Wall Street Journal Law Blog Asks Are Sentences Meted Out for White Collar Felons Too Long and I Answer Their Blog
Twenty-five years for WorldCom’s Bernie Ebbers. Twenty-four years, four months for Enron’s Jeff Skilling. Twenty years for Adelphia’s Timothy Rigas. Twelve years for CA’s Sanjay Kumar. 8 1/3-to-25 years for Tyco’s Dennis Kozlowski. Six years for Enron’s Andrew Fastow. Five years for WorldCom’s Scott Sullivan.
His commentary was based on an article posted in the Sentencing Law and Commentary blog entitled “The realities of mass US incarceration” which is based on a report by National Council on Crime and Delinquency entitled “US Rates of Incarceration: A Global Perceptive" by Peter Hartney.
The report specified that:
- The US incarcerates the largest number of people in the world.
- The incarceration rate in the US is four times the world average.
- Some individual US states imprison up to six times as many people as do nations of comparable population.
- The US imprisons the most women in the world.
- Crime rates do not account for incarceration rates.
- The US has less than 5% of the world’s population but over 23% of the world's incarcerated people.
Peter Lattman asks his readers the following question:
Law Blog Question of the Day: Is our criminal justice system broken? And specifically in the white-collar realm, are the sentences recently meted to the above individuals too harsh?
I posted the following response on his blog which was followed by some very passionate and sometimes personal debate:
The sentences given to recent white collar felons are not too harsh. White collar crime while not a violent crime can be more brutal to society in its consequences. White collar crime inflicts a collective harm on society far beyond the companies affected.
White collar crime adversely affects the integrity and reliability of financial information which is the main pillar of our great capitalist free market economic system. When the financial markets lose faith in the integrity and reliability of financial information the costs of capital and debt increases and the collective market capitalization of all companies are adversely affected. As a result our national wealth is diminished and pensions, 401 k plans, and life insurance policies lose value. The collective reduction of wealth further erodes tax collections to our government.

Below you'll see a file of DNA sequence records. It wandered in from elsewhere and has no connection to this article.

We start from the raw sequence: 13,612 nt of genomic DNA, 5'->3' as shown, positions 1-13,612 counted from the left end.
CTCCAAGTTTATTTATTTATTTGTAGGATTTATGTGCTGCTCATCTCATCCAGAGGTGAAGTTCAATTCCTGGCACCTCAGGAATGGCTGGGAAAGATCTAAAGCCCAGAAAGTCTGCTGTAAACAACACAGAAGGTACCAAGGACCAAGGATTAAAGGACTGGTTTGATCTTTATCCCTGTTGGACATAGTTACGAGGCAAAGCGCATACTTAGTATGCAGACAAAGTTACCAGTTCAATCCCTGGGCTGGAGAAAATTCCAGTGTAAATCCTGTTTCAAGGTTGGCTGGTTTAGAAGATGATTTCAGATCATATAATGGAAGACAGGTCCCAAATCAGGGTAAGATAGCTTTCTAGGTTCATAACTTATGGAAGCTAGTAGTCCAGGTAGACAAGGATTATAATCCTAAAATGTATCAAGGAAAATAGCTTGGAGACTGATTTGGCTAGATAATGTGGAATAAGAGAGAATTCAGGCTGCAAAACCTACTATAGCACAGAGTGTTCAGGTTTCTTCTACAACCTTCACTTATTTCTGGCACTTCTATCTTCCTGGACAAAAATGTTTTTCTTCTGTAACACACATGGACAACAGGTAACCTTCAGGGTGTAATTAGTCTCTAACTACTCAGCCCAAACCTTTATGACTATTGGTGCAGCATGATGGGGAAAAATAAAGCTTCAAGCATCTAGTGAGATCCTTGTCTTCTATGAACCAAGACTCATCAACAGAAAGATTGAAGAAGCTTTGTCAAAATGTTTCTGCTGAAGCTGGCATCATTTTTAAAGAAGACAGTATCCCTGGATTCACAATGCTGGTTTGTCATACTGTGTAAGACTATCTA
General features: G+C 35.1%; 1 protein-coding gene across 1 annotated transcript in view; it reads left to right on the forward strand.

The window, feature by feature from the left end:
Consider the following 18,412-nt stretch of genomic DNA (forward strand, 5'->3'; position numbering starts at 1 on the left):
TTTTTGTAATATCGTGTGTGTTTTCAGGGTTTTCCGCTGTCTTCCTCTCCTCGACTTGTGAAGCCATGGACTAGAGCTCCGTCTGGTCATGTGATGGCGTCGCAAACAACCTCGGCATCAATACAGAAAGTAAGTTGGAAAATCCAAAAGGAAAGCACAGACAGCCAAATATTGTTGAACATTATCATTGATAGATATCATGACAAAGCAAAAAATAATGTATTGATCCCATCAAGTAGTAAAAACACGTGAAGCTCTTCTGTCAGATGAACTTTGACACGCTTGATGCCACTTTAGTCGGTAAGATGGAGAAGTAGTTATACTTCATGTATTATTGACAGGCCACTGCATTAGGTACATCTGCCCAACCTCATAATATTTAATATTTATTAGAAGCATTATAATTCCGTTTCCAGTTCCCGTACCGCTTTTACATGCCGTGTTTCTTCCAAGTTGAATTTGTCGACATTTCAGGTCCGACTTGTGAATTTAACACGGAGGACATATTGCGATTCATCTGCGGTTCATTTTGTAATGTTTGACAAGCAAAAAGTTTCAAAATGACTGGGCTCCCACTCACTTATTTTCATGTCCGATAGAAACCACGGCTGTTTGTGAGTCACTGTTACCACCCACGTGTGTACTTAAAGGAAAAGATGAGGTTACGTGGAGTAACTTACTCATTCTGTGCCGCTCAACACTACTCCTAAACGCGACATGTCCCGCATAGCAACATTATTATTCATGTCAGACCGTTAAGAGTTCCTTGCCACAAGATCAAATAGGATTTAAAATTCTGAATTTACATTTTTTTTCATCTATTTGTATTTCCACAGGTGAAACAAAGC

Employees lose their jobs and are often faced with the future stigma of having worked for a company affected by massive fraud. Creditors do not get paid and often must lay off employees.
The long prison sentences often given to white collar criminals while serving the purpose of imposing responsibility and accountability for felons does not materially prevent white collar crime. No crimes in progress are stopped and no current criminals find morality after learning about the long sentences given to convicted felons.
To prevent and reduce white collar crime we require strong legislation like Sarbanes-Oxley and strong internal controls reviewed by adequately educated, trained, experienced, and skilled independent external auditors. Companies require effective oversight from independent audit committees composed of members adequately suited to perform their responsibilities and not members who are appointed for “window dressing” purposes. Such audit committee members must not be permitted to hold stock or stock options in companies where they serve on such audit committees. We must require strengthened standards of education and capabilities of those board members who are permitted to serve on audit committees.
Our society is coming to the realization of the collective harshness of white collar crime in the long prison sentences imposed on convicted felons. It must now take appropriate steps to prevent white collar crime from happening. We must eliminate the opportunity to commit white collar crime.
Sam E. Antar (former Crazy Eddie CFO & ex-felon)
I suggest that you read the rest of the comments that followed from other readers.